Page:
Vegan This: The Girl Scout Tagalong Cookie

 The Tagalong cookie gets a whole new nutritional label.

I was recently in the midst of a true food challenge. I’m talking about the kind that covers kitchens in batter. If I were going to share the inner perils and pleasures of veganizing and gluten-freeing a cookie, I thought, why not start with the ultimate? The snack that touts the highest of all cookie claims: “To help girls do great things” – from, you guessed it, the Girl Scouts.

According to the Centers for Disease Control and Prevention (CDC), in 2008, more than one-third of children and adolescents were overweight or obese. And, this number is only increasing. Just read a Girl Scout Cookie’s nutrition facts, and the irony is, it’s chock full of heart-clogging ingredients, like partially hydrogenated cottonseed oil, a trans fat. The kind that lead to less healthy children who are at early onset risk of chronic diseases like diabetes.

While the Girl Scouts have touted their cookies as being trans fat free – something they can get away with if a single serving has less than .5 grams of this artery stifling substance – the Chicago Tribune revealed that Girl Scout Tagalongs, Samoas and Thin Mints still contain trans fats. In the case of Tagalongs, eat one sleeve (five cookies) and you’ll most likely be taking in more than one gram of trans fat – a number directly linked to increased levels of harmful cholesterol (LDL) and a rise in risk for heart disease, stroke and type II diabetes. The even greater irony is that the Girl Scouts themselves have published a research review on childhood obesity titled “Weighing in: Helping Girls be Healthy Today, Healthy Tomorrow”.

The idea to transform this classic cookie into a vegan and gluten-free delight, but also to make it healthier was a task I was willing to accept.

To make this occasion less daunting, I started with an already vegan version of the Girl Scout Tagalongs, compliments of vegan bloggers and inspirers Annie and Dan Shannon and VegNews.

Here’s their mix:

For the Cookie Base
•    1 cup vegan margarine
•    1/2 cup sugar
•    2-1/4 cups flour
•    1/4 teaspoon ground flaxseed
•    1 teaspoon vanilla
•    1/2 teaspoon salt
•    1 tablespoon applesauce
•    2 tablespoons vanilla soymilk

For the Peanut Butter Filling
•    1 cup powdered sugar
•    1/2 cup chunky natural peanut butter
•    1/8 teaspoon salt

For the Chocolate Coating
•    1 10-ounce bag vegan chocolate chips

It’s already a whole lot healthier than the Girl Scout’s original. But never shying from a goal, I vowed to make these gluten, peanut and soy-free cookies packed with other heart healthy ingredients.

On par with it’s peanut counterpart, almond butter is known as a high source of protein, particularly for vegetarians, and as a good way to get healthy, unsaturated fats. In fact, almond butter has half the saturated fat content of peanut butter, with just one gram per ounce. It also also packs extra doses of vitamin E, a free radical fighter that keeps our cells youthful and healthy, while being rich in fiber.

Here’s the revamped recipe:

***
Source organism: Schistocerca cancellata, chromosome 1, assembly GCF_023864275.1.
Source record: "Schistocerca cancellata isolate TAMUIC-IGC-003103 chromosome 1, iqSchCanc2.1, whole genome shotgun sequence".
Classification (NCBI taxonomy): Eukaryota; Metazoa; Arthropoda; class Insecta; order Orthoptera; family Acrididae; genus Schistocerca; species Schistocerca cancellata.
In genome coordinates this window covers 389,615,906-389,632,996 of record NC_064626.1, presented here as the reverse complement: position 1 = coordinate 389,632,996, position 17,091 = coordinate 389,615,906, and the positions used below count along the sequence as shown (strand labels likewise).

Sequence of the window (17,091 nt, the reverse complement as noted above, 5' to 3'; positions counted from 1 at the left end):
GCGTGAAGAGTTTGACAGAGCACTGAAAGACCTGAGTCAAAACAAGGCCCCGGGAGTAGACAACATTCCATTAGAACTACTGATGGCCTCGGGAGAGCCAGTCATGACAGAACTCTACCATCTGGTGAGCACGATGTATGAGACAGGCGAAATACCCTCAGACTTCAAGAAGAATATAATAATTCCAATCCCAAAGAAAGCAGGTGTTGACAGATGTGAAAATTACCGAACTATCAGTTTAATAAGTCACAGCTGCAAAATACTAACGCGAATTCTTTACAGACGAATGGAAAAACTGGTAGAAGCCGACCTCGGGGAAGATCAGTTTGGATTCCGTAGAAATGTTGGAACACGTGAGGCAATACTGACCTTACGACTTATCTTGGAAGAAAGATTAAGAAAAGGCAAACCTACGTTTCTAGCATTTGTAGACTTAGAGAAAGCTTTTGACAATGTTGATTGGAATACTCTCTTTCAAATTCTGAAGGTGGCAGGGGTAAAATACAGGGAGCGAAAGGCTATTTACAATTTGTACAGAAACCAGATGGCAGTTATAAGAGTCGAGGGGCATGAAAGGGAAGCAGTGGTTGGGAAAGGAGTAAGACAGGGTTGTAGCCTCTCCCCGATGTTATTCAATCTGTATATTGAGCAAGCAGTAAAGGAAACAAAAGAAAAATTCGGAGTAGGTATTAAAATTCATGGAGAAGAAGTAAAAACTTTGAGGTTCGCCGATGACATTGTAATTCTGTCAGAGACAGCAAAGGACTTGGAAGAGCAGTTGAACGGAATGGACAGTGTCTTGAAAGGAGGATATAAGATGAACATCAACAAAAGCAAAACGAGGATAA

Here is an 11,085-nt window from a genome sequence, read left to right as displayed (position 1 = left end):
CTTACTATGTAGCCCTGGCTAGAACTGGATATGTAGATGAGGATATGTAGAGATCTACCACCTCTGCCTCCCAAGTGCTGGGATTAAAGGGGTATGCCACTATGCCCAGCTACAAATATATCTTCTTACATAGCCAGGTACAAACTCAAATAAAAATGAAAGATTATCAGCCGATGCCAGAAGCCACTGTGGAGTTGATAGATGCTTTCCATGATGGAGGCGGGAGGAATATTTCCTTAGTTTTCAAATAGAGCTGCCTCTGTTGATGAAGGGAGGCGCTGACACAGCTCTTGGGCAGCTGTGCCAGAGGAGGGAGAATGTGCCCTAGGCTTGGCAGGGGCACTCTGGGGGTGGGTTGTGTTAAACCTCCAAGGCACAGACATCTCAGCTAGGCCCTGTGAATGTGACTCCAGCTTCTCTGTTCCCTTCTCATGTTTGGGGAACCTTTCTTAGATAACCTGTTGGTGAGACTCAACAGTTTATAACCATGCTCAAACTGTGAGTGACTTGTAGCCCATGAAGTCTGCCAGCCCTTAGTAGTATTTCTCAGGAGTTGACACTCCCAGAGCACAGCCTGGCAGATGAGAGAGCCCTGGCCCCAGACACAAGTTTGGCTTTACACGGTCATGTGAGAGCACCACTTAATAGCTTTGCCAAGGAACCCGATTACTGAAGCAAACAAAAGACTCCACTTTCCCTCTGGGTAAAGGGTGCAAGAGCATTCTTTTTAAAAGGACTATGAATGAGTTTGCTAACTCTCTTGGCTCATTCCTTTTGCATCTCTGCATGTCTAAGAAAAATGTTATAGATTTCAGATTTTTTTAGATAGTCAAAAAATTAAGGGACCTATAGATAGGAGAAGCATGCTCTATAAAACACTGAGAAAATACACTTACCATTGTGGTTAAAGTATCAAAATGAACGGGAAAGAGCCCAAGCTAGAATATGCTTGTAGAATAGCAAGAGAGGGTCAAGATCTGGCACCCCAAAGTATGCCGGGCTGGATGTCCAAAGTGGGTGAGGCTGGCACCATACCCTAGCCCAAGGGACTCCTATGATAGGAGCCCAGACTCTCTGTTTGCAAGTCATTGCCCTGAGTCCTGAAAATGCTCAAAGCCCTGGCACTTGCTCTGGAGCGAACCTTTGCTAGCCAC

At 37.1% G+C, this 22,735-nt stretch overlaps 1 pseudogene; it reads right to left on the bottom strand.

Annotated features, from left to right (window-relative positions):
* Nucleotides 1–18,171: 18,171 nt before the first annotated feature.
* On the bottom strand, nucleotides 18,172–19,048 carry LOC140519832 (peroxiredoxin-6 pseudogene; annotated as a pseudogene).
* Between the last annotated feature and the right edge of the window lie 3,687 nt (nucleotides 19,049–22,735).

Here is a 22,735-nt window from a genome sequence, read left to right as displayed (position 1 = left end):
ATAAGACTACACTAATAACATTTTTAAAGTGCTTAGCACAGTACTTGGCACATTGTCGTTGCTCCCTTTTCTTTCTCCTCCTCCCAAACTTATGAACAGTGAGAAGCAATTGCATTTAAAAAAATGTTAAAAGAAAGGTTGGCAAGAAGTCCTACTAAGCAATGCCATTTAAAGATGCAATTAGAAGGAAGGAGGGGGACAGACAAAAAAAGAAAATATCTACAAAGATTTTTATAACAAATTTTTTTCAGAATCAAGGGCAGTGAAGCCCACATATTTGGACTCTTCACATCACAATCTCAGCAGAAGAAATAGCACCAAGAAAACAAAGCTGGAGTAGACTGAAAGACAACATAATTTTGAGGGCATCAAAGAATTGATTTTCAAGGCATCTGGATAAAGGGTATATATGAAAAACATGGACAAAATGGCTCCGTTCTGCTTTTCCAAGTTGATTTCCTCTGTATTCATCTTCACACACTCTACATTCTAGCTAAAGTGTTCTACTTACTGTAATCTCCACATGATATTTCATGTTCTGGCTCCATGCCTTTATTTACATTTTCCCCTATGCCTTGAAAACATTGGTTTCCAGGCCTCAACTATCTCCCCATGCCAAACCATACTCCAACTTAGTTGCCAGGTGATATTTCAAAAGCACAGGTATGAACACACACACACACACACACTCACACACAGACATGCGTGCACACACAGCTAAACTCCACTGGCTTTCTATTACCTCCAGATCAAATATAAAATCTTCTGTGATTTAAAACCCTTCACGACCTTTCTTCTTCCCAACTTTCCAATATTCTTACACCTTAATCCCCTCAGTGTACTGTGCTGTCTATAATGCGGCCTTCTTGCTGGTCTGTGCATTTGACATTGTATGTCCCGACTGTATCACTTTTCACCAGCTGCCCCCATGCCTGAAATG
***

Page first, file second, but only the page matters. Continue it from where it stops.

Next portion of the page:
Makes approximately 24 cookies

For the Cookie Base
•    ¾ cup sorghum flour
•    ¾ cup brown rice flour
•    ½ cup almond flour
•    ¼ cup tapioca flour
•    1 cup vegan butter (I like Earth Balance Coconut Spread)
•    ½ unbleached, granulated cup sugar
•    ¼ teaspoon ground flax seeds
•    1 teaspoon vanilla (plus a little extra if you love vanilla)
•    ½ teaspoon salt
•    1 tablespoon applesauce
•    2 tablespoons almond milk

For the Almond Butter Filling
•    1 cup powdered sugar
•    ½ cup almond butter (I used a smooth blend, but you can use chunky if preferred)
•    1/8 teaspoon salt

For the Chocolate Coating
•    10 ounces of vegan dark chocolate (I used 64% Valrhona chocolate)

1. Preheat the oven to 400 degrees. In a stand mixer or a medium bowl with an electric handheld mixer, cream the vegan butter and sugar. Add the flour, flaxseed, vanilla, salt, applesauce, and almond milk, and blend until dough is smooth.

2. In a cookie press without a form or simply with your hands, roll the dough into a uniform tube. Slice into 1/4-inch wafers. On a cookie sheet covered in aluminum foil, bake for 6 to 8 minutes or until the edges are golden brown. Remove and place on a wire cooling rack.

3. In a large bowl, mix the powdered sugar, almond butter, and salt. With your hands, use roughly 1 tablespoon of mixture to form small balls and gently press on top of each cookie.  (You may need to add almond milk to the mix if it’s too dry. If so, slowly add teaspoon by teaspoon until the mixture is moist but firm enough to form into small balls.)

4. In a double broiler, melt the chocolate. Once the chocolate is fully melted, drop cookies into the chocolate-filled dish one at a time, using a spoon to pour chocolate over the top and coat evenly.

5. Place the chocolate-coated cookies on a parchment-lined cookie sheet.  When all are coated, chill cookies in refrigerator for 2 hours or until the chocolate is fully hardened around the cookie. Enjoy!

When I shared these with my boyfriend, the first words out of his cookie-crumbled mouth were “These are beautiful!”

A friend declared them as light and buttery, and another friend called them “decadently rich.”  All three exclamations were from the discerning taste buds of non-vegan and full-on wheat eaters. And because this treat is nutritionally denser than their original counterparts, you needn’t eat a whole stack of cookies to feel satisfied.  Eat one, and you just may feel full. Eat two, and you’ll still be able to button your pants.

We’ll call these tasty, and, in Tagalong terms, a nutritional success.  Hopefully, so will you.

Image: Veg News

Jennifer Barckley

Jennifer currently resides in New York City where she covers eco fashion and beauty for EcoSalon.